Do note, that if we have a need to change exposure for a faster shutter speed in fading light, we will change the aperture first, rather than any other element of the exposure triangle. The crux of it is, that as long as the bird’s head and eye is sharp in the frame, the rest of the frame will still be acceptable. But what you will find, especially with larger birds up close, that once you start opening up your aperture (smaller f/stop meaning bigger opening to let more light in) you will ultimately compromise the depth of field available to you. In a perfect world, we would have all the elements in the right place to maximise the image aesthetics.

Shutter speed is the third element of the exposure triangle. It will be the element that freezes motion or allows for some blur of the subject, especially wing tips.

I photographed this cute little Tomtit in New Zealand and had no time to do any adjustments or anything, as the hovering bird was hard to find in my lens quickly (shooting from about 6m away with 840mm) and the action lasted barely a few seconds. Olympus OM-1, 300mm f/4 Pro with TC-14 teleconverter, manual mode, ISO3200, f/5.6, 1/400th. The slow shutter speed caused most of the bird to become blurred and only the head is actually sharp enough. This is to demonstrate the blurring of wings at slower shutter speeds, rather than the aesthetic qualities of this image, as the face is turned away and normally I’d delete these images mercilessly.

Images may be blurred for a number of reasons, such as poor hand holding technique that causes blur, or too slow a shutter speed being used to freeze a moment in time (like the Tomtit in the above image).

We could categorise shutter speeds into slow, fast and super fast speeds, and we use these based on what we want to achieve with our images and what kind of light we have avaliable.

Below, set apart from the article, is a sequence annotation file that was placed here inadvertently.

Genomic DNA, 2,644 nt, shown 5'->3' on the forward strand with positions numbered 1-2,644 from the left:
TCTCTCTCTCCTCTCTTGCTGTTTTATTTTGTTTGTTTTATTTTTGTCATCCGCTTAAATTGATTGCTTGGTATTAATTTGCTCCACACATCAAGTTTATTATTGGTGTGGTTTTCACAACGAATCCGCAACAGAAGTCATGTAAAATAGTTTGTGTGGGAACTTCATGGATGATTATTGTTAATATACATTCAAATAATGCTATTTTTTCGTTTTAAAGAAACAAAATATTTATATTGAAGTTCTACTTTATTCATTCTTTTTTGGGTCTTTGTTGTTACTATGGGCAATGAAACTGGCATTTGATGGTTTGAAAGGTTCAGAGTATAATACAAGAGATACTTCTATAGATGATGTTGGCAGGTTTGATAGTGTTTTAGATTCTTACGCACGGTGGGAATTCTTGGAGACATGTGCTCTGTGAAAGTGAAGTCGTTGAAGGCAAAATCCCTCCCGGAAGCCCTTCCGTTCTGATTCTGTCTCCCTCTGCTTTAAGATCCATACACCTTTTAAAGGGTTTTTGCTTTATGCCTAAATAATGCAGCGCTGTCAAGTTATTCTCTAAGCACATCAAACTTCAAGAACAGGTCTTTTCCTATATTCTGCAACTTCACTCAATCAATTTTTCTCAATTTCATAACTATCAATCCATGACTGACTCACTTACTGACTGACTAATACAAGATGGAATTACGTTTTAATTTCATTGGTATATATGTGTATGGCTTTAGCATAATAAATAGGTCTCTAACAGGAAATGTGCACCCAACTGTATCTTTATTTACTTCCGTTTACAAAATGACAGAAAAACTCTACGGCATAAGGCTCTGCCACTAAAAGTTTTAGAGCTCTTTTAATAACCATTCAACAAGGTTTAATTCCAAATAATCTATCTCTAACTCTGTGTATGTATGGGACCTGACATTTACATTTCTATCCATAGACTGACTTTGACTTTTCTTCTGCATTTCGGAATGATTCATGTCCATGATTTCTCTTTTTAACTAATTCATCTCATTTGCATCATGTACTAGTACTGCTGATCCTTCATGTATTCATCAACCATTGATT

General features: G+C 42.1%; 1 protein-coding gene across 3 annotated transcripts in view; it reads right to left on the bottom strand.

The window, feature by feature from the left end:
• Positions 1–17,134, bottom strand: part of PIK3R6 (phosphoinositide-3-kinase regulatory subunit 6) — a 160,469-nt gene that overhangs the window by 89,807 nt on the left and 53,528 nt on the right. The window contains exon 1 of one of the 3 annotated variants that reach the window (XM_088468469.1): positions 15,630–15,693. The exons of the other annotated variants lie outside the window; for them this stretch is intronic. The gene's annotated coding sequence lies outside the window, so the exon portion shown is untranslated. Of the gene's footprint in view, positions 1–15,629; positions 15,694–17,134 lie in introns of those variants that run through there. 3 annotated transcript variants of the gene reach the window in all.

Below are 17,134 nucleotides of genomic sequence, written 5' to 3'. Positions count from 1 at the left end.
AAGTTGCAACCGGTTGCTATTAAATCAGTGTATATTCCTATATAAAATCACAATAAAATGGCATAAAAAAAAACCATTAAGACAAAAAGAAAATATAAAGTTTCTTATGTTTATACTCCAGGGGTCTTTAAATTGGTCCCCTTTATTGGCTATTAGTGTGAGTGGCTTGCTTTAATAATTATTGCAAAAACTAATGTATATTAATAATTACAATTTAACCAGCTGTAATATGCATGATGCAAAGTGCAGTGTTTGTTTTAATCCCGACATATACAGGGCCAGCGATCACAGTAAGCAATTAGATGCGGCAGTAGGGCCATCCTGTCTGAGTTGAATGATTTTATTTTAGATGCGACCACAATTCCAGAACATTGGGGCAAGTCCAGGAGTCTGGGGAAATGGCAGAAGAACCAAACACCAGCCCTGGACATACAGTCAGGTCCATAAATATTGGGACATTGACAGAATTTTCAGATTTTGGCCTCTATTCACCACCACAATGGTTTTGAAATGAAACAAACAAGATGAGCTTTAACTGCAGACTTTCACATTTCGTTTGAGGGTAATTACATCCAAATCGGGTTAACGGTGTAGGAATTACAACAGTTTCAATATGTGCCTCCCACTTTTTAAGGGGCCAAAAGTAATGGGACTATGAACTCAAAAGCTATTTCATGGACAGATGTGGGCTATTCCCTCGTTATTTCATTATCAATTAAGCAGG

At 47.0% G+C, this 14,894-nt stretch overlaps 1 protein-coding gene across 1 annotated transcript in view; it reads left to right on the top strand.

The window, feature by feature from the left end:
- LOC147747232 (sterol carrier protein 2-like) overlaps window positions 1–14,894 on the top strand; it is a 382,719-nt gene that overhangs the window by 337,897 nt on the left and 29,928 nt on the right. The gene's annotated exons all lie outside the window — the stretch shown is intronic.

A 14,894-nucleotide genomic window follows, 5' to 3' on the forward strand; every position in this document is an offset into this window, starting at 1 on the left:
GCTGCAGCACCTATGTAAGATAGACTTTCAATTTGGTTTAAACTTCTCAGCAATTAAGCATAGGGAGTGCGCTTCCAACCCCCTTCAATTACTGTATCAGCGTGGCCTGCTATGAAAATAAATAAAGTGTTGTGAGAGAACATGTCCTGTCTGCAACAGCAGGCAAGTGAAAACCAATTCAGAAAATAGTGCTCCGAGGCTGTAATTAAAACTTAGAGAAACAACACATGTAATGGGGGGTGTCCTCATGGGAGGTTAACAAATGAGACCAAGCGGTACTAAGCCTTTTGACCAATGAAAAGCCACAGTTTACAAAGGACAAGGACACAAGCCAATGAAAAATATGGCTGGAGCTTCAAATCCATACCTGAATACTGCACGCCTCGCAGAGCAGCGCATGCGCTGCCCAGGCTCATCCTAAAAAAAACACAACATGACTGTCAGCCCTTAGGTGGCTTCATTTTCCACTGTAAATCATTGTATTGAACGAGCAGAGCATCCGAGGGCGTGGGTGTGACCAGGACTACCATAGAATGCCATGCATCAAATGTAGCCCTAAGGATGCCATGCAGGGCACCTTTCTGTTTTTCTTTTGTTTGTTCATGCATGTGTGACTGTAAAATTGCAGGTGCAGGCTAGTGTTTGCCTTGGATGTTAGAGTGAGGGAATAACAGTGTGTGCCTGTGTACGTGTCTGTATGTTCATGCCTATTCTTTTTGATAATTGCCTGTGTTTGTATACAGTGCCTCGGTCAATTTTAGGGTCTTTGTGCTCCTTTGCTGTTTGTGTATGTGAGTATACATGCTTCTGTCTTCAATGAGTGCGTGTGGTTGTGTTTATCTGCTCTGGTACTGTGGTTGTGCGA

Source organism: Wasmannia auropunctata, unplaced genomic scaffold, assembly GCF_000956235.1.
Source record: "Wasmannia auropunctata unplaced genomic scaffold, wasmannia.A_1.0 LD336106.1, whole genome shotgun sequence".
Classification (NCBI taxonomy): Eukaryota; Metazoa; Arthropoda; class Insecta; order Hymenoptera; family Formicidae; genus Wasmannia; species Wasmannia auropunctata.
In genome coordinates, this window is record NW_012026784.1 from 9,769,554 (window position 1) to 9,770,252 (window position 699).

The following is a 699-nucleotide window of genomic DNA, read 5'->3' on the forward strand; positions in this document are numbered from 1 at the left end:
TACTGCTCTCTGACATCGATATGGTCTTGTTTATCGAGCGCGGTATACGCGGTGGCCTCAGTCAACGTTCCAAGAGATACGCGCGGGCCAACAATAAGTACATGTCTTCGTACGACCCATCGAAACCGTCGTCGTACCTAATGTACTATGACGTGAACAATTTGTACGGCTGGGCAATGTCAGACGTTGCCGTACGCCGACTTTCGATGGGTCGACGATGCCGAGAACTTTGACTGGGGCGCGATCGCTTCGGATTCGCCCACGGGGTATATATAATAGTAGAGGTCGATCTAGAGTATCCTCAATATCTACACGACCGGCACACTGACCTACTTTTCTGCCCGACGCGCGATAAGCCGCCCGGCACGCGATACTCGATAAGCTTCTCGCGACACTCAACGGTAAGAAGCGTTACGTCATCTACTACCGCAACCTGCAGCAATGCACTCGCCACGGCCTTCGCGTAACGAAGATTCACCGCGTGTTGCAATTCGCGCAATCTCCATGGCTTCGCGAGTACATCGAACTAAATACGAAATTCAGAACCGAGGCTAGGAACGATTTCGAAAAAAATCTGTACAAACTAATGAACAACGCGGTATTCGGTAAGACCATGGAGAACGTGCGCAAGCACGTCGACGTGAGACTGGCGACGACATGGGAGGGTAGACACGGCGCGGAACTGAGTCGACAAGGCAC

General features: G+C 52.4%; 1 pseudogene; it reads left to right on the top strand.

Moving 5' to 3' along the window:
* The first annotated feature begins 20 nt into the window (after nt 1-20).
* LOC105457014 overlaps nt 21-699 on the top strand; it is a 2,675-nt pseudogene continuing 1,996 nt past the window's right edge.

Slow shutter speeds can be used to introduce deliberate motion into the frame, something like these Australian White Ibis I photographed at a lagoon at dawn laying in the mud. There was absolutely not enough light to make a sharp image, so I decided to use 1/40th of a second to at least capture something.

Canon EOS 1DxMkII, Sigma 500mm f/4 DG OS HSM Sport lens with 1.4x teleconverter, manual mode, ISO6400, f/5.6, 1/40th, skimmer and Wimberley gimbal head used while I was laying in the mud. Below, a B&W version of the same image.

The stationary birds on the mudflat look sharp, but you can see the motion blur that was introduced due to the very slow shutter speed actually caused the birds coming in to land to become blurred. I wanted to delete them, all of them. But Netra has a different perspective to me, and she said I was mad to do so. I kept the images. I converted this image to black and white, and it has been one of our best-selling photographs to date.

This Tree Martin landing on the barbed wire fence was photographed with the Canon EOS 1DMkIIn, 500mm f/4L IS USM lens and the 1.4x teleconverter, Av mode, ISO800, f/11, 1/800th, 0 exposure compensation. The slow shutter speed meant one thing, blurred wings.

Don’t forget to check in next Tuesday for part 2 of 3.

Thank you and have a great week, stay safe!

Leave a Reply

Your email address will not be published. Required fields are marked *